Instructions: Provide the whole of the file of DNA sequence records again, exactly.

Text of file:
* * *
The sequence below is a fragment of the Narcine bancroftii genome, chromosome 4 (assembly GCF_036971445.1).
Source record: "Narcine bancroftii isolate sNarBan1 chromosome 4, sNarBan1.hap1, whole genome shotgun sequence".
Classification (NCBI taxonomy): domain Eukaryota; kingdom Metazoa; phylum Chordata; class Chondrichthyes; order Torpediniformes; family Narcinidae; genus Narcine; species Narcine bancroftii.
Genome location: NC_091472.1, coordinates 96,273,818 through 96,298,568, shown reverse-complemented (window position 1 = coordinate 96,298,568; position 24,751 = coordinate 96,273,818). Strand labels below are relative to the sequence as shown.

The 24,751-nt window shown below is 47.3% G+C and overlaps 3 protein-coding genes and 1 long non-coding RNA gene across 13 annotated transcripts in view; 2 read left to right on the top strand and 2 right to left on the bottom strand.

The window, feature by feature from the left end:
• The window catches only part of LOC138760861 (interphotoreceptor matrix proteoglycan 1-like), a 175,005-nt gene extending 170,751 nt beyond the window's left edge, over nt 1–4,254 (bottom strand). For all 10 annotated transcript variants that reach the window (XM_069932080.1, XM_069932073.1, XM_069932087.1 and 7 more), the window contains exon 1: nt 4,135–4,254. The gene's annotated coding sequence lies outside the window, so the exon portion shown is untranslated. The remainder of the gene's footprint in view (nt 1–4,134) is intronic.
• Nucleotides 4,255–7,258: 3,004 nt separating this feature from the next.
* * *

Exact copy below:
The sequence below is a fragment of the Narcine bancroftii genome, chromosome 4 (assembly GCF_036971445.1).
Source record: "Narcine bancroftii isolate sNarBan1 chromosome 4, sNarBan1.hap1, whole genome shotgun sequence".
Classification (NCBI taxonomy): domain Eukaryota; kingdom Metazoa; phylum Chordata; class Chondrichthyes; order Torpediniformes; family Narcinidae; genus Narcine; species Narcine bancroftii.
Genome location: NC_091472.1, coordinates 96,273,818 through 96,298,568, shown reverse-complemented (window position 1 = coordinate 96,298,568; position 24,751 = coordinate 96,273,818). Strand labels below are relative to the sequence as shown.

The 24,751-nt window shown below is 47.3% G+C and overlaps 3 protein-coding genes and 1 long non-coding RNA gene across 13 annotated transcripts in view; 2 read left to right on the top strand and 2 right to left on the bottom strand.

The window, feature by feature from the left end:
• The window catches only part of LOC138760861 (interphotoreceptor matrix proteoglycan 1-like), a 175,005-nt gene extending 170,751 nt beyond the window's left edge, over nt 1–4,254 (bottom strand). For all 10 annotated transcript variants that reach the window (XM_069932080.1, XM_069932073.1, XM_069932087.1 and 7 more), the window contains exon 1: nt 4,135–4,254. The gene's annotated coding sequence lies outside the window, so the exon portion shown is untranslated. The remainder of the gene's footprint in view (nt 1–4,134) is intronic.
• Nucleotides 4,255–7,258: 3,004 nt separating this feature from the next.